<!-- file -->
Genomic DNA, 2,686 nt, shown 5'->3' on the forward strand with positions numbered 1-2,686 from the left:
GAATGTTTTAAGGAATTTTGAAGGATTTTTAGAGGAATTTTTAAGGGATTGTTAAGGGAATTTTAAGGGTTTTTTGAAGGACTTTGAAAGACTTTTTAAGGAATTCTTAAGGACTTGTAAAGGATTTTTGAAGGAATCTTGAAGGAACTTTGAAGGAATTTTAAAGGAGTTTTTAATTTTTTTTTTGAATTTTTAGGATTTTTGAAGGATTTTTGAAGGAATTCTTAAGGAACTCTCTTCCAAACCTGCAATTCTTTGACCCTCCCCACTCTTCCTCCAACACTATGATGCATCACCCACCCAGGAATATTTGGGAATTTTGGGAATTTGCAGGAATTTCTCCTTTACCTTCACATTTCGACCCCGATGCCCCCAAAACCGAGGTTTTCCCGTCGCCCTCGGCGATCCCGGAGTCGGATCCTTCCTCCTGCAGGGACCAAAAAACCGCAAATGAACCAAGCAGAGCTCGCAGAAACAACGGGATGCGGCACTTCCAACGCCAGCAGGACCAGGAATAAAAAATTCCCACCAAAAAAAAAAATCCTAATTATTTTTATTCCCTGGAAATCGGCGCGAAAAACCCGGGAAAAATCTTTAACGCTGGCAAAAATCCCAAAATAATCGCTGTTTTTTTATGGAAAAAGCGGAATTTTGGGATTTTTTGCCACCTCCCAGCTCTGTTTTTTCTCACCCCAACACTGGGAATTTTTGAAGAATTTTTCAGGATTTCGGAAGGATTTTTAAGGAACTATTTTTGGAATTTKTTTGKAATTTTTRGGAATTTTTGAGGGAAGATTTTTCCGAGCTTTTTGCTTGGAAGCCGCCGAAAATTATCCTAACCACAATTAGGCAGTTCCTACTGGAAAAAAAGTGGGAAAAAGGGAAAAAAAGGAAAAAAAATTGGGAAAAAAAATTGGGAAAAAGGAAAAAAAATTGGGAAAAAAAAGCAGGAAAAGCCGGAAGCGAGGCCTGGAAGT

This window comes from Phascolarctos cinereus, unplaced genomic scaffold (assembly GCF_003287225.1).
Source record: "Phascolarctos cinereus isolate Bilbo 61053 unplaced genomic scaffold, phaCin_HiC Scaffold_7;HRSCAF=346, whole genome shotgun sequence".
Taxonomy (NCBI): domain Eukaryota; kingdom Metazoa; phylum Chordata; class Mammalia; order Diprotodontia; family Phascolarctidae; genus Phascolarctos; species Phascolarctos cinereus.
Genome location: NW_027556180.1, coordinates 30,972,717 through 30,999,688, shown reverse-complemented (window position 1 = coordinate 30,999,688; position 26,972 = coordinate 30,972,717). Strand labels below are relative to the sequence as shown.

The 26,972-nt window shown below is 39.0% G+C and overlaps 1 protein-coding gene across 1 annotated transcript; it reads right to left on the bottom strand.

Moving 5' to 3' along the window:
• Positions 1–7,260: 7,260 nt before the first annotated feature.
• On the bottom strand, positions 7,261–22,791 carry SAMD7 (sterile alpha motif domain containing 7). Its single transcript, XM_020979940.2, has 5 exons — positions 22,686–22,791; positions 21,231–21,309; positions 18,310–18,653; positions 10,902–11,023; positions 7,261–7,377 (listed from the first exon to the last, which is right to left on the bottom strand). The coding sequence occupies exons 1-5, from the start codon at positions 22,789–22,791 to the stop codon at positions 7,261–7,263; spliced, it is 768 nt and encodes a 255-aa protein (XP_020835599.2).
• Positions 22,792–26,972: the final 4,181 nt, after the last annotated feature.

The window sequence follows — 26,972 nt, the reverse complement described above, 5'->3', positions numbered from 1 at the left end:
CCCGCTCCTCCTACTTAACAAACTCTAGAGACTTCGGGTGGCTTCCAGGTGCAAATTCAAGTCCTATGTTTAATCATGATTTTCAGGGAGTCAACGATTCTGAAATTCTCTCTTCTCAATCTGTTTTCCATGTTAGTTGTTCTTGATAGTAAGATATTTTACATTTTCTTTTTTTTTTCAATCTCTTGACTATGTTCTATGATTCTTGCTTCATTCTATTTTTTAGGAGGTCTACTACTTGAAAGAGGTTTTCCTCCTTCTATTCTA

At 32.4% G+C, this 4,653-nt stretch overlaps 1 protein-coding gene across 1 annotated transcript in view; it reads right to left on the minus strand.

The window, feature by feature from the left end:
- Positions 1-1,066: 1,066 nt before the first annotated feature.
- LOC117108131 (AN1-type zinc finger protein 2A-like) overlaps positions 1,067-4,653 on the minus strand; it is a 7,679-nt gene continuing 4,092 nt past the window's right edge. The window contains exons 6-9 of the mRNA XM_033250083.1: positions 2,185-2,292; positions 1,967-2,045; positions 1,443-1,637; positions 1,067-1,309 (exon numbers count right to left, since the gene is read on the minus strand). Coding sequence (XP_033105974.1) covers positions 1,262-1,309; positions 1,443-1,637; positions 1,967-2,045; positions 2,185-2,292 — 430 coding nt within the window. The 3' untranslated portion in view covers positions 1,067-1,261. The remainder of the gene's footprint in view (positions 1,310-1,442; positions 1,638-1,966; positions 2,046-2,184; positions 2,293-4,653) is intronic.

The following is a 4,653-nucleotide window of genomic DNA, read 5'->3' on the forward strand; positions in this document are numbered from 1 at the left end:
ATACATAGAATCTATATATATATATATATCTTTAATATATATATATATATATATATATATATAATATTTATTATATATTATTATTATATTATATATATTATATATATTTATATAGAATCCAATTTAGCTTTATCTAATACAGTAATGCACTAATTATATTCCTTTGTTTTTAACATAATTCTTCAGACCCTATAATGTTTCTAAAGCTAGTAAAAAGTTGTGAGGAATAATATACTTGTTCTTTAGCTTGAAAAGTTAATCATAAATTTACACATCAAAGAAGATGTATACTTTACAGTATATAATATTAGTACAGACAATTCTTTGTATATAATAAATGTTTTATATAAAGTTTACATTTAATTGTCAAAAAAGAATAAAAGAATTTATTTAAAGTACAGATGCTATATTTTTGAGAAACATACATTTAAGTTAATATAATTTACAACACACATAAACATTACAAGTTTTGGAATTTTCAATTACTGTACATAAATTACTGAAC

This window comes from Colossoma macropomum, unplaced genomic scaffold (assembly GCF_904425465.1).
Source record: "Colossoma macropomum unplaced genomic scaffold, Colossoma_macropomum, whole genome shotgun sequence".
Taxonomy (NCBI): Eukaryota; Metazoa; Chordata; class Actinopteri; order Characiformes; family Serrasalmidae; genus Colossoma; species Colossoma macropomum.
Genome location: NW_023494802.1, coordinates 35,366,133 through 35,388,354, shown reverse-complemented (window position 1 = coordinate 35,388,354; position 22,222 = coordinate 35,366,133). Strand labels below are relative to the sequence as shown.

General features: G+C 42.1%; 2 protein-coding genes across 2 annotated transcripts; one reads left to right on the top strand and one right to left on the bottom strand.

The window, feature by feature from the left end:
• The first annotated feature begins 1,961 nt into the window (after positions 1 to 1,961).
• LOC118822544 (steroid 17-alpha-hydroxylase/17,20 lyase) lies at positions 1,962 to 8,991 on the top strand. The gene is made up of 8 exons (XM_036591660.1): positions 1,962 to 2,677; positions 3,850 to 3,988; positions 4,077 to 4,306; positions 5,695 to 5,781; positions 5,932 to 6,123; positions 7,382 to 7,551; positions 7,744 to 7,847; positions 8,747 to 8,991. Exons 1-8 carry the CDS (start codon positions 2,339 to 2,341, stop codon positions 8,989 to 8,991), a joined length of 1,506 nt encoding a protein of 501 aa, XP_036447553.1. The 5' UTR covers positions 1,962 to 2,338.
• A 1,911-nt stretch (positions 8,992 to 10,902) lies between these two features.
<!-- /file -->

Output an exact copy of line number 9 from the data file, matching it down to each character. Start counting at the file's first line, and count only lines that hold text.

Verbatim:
• Positions 1–7,260: 7,260 nt before the first annotated feature.